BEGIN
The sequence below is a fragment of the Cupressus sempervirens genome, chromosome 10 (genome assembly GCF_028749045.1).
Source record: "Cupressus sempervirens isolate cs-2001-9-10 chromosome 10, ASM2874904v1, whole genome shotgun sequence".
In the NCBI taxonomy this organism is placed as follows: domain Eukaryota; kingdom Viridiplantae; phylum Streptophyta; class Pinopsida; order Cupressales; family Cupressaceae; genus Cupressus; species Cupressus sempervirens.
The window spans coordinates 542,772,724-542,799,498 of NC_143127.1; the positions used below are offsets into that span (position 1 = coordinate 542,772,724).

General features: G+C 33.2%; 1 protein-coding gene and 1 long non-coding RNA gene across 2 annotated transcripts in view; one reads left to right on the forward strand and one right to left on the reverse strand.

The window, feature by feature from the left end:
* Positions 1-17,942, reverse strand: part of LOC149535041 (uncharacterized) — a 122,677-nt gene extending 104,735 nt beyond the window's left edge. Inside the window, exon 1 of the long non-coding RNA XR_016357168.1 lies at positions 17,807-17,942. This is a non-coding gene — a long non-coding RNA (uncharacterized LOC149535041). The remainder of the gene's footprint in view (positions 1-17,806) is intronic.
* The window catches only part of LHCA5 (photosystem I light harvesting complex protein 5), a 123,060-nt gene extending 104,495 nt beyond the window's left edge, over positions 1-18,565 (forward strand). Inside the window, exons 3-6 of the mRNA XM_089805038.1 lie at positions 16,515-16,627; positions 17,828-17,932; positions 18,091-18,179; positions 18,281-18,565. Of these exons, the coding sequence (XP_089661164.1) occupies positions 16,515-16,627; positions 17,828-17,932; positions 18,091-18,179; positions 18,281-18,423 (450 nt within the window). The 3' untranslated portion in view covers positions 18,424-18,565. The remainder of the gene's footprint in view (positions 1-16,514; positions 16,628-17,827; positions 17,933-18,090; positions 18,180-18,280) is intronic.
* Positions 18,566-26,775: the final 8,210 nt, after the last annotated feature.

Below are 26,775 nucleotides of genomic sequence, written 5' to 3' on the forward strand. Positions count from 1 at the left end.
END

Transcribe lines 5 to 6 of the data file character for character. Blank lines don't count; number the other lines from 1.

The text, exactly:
General features: G+C 33.2%; 1 protein-coding gene and 1 long non-coding RNA gene across 2 annotated transcripts in view; one reads left to right on the forward strand and one right to left on the reverse strand.

The window, feature by feature from the left end: